Antigone the Tragic Hero
As the title character, Antigone is the obvious choice as the tragic hero of this play. Like many other tragic figures from Greek drama, she has hamartia, which is a tragic and prominent flaw that brings about her downfall. There is, however, an alternate theory about the hero of Antigone.
Some scholars have argued that Creon, the King of Thebes, is the tragic hero. In this lesson we will explore Antigone's tragic flaw and the possibility of a second tragic hero.
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Antigone's Tragic Flaw
The word 'hamartia' is derived from the Greek word hamartánein, which means to err. As a literary term, it was first identified by Aristotle in his seminal work, The Poetics. Aristotle outlined several critical qualities of tragedy, and chief among them is the tragic hero's flaw. This flaw is often unknown or underestimated by others, and it is the one quality that makes the hero vulnerable.
It's important in the tragic definition of the hamartia that the hero does not acknowledge his or her own flaw. In Antigone, the central character believes that her flaw is her strength, though it is actually her stubborn loyalty.
Antigone's overarching flaw gives her strength to follow her convictions. She is loyal to her family and her moral convictions. When Creon declares that Polyneices, Antigone's brother, is a traitor to the city and that his body will remain unburied, Antigone feels honor-bound to bury him even though she knows that this action is punishable by death. Her loyalty to her family is also bounded in her loyalty to her religious convictions.
After Creon discovers that Antigone has defied his command, he questions her. Antigone responds:
'I did not believe your proclamation had such power to enable one who will someday die to override God's ordinances unwritten and secure' (lines 496-499).
Antigone believes that service to the gods and the dead is more important than obeying man's laws:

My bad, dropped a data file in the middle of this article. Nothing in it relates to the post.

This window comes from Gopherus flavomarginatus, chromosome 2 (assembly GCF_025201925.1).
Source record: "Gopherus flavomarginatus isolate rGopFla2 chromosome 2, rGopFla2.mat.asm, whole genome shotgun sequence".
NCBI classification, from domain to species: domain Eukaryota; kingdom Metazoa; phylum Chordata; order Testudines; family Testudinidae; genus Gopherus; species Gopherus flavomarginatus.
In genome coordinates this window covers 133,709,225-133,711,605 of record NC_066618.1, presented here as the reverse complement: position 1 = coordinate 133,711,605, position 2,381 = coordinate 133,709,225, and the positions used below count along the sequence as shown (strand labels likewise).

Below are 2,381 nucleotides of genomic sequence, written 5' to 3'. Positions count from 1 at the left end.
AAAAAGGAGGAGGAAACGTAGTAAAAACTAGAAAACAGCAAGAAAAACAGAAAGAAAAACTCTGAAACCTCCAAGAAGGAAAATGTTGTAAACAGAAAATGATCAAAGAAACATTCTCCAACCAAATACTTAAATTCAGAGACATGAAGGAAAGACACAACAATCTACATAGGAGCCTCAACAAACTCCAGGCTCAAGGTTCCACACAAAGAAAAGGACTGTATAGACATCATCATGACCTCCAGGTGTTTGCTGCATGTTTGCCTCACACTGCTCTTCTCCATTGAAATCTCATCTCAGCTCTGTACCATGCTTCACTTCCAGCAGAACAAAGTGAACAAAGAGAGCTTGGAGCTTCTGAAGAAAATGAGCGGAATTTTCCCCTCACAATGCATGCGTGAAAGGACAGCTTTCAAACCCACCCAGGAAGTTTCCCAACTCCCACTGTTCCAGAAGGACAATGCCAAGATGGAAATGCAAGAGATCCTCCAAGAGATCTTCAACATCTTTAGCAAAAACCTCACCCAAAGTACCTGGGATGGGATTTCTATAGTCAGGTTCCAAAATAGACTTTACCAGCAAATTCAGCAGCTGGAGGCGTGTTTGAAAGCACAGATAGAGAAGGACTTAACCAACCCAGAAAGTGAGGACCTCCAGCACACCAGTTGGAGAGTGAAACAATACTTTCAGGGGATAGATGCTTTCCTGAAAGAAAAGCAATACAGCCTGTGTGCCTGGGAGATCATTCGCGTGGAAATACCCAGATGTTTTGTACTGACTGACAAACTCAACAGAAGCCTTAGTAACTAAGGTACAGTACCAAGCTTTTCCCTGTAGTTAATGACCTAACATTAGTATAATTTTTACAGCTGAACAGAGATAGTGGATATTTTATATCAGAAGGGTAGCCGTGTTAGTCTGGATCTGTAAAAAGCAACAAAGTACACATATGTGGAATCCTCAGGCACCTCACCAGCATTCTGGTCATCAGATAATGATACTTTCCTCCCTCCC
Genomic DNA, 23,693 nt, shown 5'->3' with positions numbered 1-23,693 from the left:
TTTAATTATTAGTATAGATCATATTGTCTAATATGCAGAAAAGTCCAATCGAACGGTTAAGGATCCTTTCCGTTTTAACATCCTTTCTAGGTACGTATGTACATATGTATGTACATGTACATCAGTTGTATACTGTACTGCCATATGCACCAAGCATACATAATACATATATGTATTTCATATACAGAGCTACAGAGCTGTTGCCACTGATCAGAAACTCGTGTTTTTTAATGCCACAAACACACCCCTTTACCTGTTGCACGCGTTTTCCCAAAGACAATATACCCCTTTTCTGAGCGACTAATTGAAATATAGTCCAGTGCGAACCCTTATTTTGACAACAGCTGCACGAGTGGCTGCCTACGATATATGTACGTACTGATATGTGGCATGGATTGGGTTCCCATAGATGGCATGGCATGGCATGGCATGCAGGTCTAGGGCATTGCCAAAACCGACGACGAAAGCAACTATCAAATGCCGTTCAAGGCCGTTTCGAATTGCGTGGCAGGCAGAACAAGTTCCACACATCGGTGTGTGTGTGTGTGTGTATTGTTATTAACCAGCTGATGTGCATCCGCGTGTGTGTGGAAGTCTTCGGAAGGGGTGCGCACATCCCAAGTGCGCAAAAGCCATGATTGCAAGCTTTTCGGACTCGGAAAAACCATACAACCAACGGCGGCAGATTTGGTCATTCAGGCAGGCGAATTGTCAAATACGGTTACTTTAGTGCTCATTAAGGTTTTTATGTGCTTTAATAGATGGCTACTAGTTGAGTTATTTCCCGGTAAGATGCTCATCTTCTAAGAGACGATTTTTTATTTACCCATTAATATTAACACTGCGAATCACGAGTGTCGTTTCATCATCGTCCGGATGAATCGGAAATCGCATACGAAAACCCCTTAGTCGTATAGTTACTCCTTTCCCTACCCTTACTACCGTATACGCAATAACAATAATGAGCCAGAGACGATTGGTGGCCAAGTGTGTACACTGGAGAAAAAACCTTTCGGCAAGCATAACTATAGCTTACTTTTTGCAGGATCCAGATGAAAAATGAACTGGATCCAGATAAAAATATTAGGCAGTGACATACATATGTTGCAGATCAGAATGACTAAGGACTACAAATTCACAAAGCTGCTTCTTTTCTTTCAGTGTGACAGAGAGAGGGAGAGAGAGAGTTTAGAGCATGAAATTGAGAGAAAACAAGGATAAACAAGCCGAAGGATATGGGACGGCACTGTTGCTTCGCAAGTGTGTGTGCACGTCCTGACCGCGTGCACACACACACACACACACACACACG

'The time in which I must please those that are dead is longer than I must please those of this world' (lines 86-87).
Antigone's loyalty reveals her profound stubbornness. From the beginning of the play, she's aware of the price for burying her brother. Although her sister Ismene pleads with her to reconsider and accuses her of being 'headstrong', she attempts to bury him anyway (line 53).
Creon's Tragic Flaw
If Antigone is the hero, then Creon must be the antagonist! Right? Well, it's a bit more complicated than that. Creon suffers from a hamartia of his own. Like Antigone, he is prideful and stubborn. Despite pleas from his own son, who is engaged to Antigone, to let her go, Creon will not relent until it is too late. In the end he loses his son, who commits suicide upon the news of Antigone's suicide. And his wife also commits suicide.
Creon's stubborn pride creates a storm of destruction, which ultimately ends in Creon's own despair: 'Lead me away, a vain and silly man who killed you, son, and you, too, lady. I did not mean to, but I did' (lines 1413-1415).
The theory that Creon may be the real central tragic hero of this play is due to the unconventionality of a female tragic heroine. Women rarely occupied more than a supporting role in Greek tragedies. Even Aristotle, who would have likely been aware of Sophocles' work, refers to the tragic hero as a male figure. The only reason we have to doubt in this theory is that Creon does not die in the end, though he is 'fallen,' and this play ultimately focuses on Antigone's story.
Although it is unusual for a female character to occupy the Greek tragic hero role, Antigone fits the basic criteria, including her tragic flaw, or the intense vulnerability that would bring about her demise: her stubborn loyalty. Creon's tragic hero-like qualities, including his own tragic flaw, provide an interesting platform for debate about whether he is the actual hero of this play. Although he would fit many of the criteria, we cannot ignore that the crux of this play focuses on the thoughts, actions, and beliefs of Antigone.
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What Is Antigone's Tragic Flaw?
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